Jennifer Polivka FAQ

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  • Hi Erin!  Congratulations on being a senior soon -- high school can be tricky both academically and socially, but it's also an experience so enjoy the good parts while they last :)
    
    For me, at the root of it all I knew I excelled at math and science in school and that those were the areas that I enjoyed learning the most; from there I wanted to go into engineering because of the people I knew as I grew up -- my dad is a former chemical engineer, my oldest sister got a degree in Civil, among other influential people. They reinforced the areas of my personality that fit in with engineering -- analytical, problem-solving, hands-on learning, etc.  Engineering was just something that fit me well.
    
    Materials engineering was something I discovered as a senior in high school; before then, I was assuming I would do mechanical, which is a broad, general engineering major that can go into a lot of different jobs and fields.
    
    It's hard to know where exactly you want to end up, and people's plans and careers change whether they intended to do so or not.  So consider both what your ideal career is (what would get you jumping up every morning and looking forward to the day) as well as what your options would be with a given degree.  As I said, mechanical is something I consider to be applicable to a huge variety of fields; material science in its own way is too -- I thought I'd go into biomaterials or nanoparticle research but ended up in a sportswear testing lab!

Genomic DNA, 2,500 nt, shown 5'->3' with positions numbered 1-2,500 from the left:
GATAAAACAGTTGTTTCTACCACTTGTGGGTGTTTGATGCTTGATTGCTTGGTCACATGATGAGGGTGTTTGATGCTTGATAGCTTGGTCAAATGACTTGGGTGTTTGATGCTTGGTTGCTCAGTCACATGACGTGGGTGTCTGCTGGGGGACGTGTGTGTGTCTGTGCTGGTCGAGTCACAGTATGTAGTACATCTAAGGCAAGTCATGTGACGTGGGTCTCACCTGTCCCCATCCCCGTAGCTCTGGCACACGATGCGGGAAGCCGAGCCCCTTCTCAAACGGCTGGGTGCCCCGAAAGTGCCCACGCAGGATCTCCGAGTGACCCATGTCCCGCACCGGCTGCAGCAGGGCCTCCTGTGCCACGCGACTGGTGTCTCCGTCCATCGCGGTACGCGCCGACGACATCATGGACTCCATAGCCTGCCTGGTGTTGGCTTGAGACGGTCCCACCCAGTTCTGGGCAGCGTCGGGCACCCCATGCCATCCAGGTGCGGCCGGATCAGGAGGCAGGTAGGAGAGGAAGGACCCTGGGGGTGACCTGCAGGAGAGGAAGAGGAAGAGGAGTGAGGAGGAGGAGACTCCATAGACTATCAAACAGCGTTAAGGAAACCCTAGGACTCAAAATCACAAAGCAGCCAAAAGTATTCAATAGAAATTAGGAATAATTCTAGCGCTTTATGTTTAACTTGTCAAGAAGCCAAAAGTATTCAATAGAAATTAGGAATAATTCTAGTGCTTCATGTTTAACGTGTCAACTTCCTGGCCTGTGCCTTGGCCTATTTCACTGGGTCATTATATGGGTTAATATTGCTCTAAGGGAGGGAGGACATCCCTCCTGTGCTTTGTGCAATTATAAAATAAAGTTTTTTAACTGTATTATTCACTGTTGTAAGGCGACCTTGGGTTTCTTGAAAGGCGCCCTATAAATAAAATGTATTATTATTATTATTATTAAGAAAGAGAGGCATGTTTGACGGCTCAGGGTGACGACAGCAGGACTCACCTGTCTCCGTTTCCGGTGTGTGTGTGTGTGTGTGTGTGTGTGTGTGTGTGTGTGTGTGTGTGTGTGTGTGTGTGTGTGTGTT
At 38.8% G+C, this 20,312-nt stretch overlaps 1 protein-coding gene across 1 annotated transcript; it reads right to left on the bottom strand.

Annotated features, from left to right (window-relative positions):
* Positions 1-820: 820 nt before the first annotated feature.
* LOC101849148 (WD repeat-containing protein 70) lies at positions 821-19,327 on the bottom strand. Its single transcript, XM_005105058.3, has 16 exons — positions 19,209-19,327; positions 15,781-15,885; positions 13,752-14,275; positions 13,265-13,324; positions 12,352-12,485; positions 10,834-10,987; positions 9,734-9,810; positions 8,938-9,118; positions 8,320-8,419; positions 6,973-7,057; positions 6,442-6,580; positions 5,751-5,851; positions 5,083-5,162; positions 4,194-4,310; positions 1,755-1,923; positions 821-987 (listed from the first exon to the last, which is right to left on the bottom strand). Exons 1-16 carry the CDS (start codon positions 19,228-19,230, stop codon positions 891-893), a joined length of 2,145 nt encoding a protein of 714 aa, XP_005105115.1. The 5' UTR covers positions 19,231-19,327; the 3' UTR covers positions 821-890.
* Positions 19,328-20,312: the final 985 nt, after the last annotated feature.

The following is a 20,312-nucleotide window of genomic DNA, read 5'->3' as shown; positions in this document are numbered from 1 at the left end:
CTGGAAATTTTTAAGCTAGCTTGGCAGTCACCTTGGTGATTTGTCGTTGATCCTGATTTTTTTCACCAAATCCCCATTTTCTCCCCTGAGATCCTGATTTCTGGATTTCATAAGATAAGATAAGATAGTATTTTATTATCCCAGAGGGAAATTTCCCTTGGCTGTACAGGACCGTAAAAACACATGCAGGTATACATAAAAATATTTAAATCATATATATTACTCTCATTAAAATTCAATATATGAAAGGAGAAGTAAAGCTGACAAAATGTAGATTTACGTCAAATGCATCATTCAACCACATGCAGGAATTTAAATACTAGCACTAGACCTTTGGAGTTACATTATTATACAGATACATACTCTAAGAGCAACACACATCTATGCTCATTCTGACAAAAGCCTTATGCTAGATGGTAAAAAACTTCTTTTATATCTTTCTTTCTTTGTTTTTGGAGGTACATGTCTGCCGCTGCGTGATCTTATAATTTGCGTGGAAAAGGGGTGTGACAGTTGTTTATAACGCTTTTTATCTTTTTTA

I would encourage you to talk with people who: a)have experience in the industries you are interested and ask what they majored in; or b) alternatively, ask people who have degrees in the academic departments that you are considering what industries and jobs are open to them. For example, the people in my lab here have a variety of backgrounds: materials, mechanical, chemical, and bio-engineers.  Different backgrounds and career paths, but clearly we all ended up in the same place.
    
    With regards to picking a specific engineering over all the other kinds, there is some overlap in required classes for the various engineering degrees.  As part of my materials science and engineering degree, I also took classes in chemical, mechanical, civil, and computer science engineering.  So if you go to a place with more than one engineering major, you should be able to get a taste for the different ones and maybe one will inspire you the most.  This is also true about college in general: you don't have to have absolutely everything figured out and nailed down before you ever set foot on college campus.  Your experience while there will influence and shape the choices you make, as it should.
    
    Best of luck!  The fact that you're thinking about your future and being conscientious of where you want to go in life, I know you'll do great at whatever you set your mind to.
    
    Regards,
    Jennifer
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